Like everything bicycles though, this isn't a one size fits all thing literally and figuratively. Like others have stated, research what you need well. Especially if you are planning on going from something like a mountain bike to road bike in which case I'd strongly suggest a test ride on something at least similar to what you are looking at.
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Old 09-03-21, 10:23 AM
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Most of my 15ish bikes have been purchased as frames except my newest mtb, which was bought sight unseen by looking at geo charts.
I bought my main road bike used so I did test ride that one. It felt absolutely horrible but I knew I could make it work, so I got it.

It's funny how when a person asks about buying a new bike on BF, they get the advice of test ride, test ride, test ride.
Then a thread like this comes up and everyone says they never test ride.

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Old 09-03-21, 10:31 AM
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I've never test ridden a new bike. Don't see the purpose.
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Old 09-03-21, 11:25 AM
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Originally Posted by big john View Post
It's funny how when a person asks about buying a new bike on BF, they get the advice of test ride, test ride, test ride.
Then a thread like this comes up and everyone says they never test ride.
Depends on the buyer.

I usually suggest sitting on a bunch of bikes and learning a lot about how each bike fits, to get a feel for what the buyer likes.

I also assume (as that quote mentioned) that anyone coming here and asking for general bike-buying advice does Not know what all of us know and therefore Cannot make the judgments we can make. If you notice, almost every post starts with "my last 15 bikes," or the last 23 bikes i bought .... " Most of the people coming here for general assistance are more like, "I found a bike in a garage" or "my dad gave me a bike" and have zero clue.

For someone who has very little knowledge .... sure, sit on the bike if at all possible.
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Old 09-03-21, 11:32 AM
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I have never test ridden a bike.

Once you know what fits you, it is really superfluous, and local bike shops rarely have the better models on hand, particularly in my size.
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Old 09-03-21, 11:36 AM
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Originally Posted by big john View Post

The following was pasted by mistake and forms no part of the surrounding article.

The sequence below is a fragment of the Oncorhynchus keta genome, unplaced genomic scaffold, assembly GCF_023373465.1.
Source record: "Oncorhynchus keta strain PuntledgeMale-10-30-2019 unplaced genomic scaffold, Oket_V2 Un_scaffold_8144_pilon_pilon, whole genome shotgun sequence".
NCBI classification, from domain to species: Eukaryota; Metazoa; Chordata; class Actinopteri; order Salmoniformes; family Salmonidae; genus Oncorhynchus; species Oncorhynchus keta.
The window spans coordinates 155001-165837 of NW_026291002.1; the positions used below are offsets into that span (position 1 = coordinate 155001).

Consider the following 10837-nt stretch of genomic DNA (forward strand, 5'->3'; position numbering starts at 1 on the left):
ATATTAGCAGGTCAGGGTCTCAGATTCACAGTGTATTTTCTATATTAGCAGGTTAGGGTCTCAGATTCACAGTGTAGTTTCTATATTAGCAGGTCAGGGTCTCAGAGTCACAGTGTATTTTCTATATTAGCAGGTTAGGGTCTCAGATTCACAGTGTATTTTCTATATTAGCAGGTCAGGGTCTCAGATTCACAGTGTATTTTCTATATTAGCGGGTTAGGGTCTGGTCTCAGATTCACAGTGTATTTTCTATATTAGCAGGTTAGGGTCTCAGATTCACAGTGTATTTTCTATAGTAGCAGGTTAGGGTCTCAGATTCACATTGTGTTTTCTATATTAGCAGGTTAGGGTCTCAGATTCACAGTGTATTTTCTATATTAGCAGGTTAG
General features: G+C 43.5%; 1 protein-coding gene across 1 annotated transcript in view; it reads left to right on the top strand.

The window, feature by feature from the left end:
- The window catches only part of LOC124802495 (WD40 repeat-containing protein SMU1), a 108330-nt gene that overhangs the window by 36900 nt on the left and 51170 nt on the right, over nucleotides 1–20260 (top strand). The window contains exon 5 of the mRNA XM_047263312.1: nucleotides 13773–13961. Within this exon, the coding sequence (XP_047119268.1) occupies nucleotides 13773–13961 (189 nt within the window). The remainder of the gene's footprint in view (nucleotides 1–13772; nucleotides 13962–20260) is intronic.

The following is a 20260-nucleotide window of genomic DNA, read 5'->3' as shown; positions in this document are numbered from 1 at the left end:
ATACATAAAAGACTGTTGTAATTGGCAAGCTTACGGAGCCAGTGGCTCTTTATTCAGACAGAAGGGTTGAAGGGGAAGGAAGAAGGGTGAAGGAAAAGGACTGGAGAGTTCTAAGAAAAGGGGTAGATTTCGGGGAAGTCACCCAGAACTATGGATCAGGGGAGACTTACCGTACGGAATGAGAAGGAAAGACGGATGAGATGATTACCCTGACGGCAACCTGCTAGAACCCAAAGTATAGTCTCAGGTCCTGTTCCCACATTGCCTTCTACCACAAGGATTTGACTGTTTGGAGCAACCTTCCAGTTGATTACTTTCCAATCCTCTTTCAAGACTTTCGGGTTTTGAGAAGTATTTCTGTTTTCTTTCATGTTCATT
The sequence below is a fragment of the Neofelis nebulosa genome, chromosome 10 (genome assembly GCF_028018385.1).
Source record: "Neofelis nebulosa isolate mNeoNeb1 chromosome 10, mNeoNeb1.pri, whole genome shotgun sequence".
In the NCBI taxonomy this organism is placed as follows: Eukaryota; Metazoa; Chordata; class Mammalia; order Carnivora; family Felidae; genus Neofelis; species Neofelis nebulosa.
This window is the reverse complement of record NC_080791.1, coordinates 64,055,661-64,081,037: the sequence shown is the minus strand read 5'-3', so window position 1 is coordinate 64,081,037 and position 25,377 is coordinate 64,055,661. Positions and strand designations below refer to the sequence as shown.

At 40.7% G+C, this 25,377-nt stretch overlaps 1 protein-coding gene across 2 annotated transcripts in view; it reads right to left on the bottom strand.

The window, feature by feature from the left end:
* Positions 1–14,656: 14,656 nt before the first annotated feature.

Most of my 15ish bikes have been purchased as frames except my newest mtb, which was bought sight unseen by looking at geo charts.
I bought my main road bike used so I did test ride that one. It felt absolutely horrible but I knew I could make it work, so I got it.

It's funny how when a person asks about buying a new bike on BF, they get the advice of test ride, test ride, test ride.
Then a thread like this comes up and everyone says they never test ride.
"Do as I say, not as I do."
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Old 09-03-21, 11:42 AM
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My last two road bikes have been custom frame jobs, so yes. Another two road bikes were built of from framesets. Didn't test them first either. The Bike Friday was also a custom build.
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Old 09-03-21, 11:43 AM
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Originally Posted by MoAlpha View Post
I would have to live with a bike for 200 mi, switch to another bike for a few days, and come back for another ride to really know if I liked it.
I feel exactly the same way. A short test ride around the parking lot of an LBS does not tell you much. (Even motor vehicle dealers allow overnight test drives.) What I am afraid of is doing what you described here, then deciding my existing road bike rides better than my new one. This fear is holding me back from N+1.
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Old 09-03-21, 11:55 AM
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Originally Posted by SoSmellyAir View Post
I feel exactly the same way. A short test ride around the parking lot of an LBS does not tell you much. (Even motor vehicle dealers allow overnight test drives.) What I am afraid of is doing what you described here, then deciding my existing road bike rides better than my new one. This fear is holding me back from N+1.
The key is always buying cheaper bikes than your existing one, so you don't feel so bad if they don't measure up.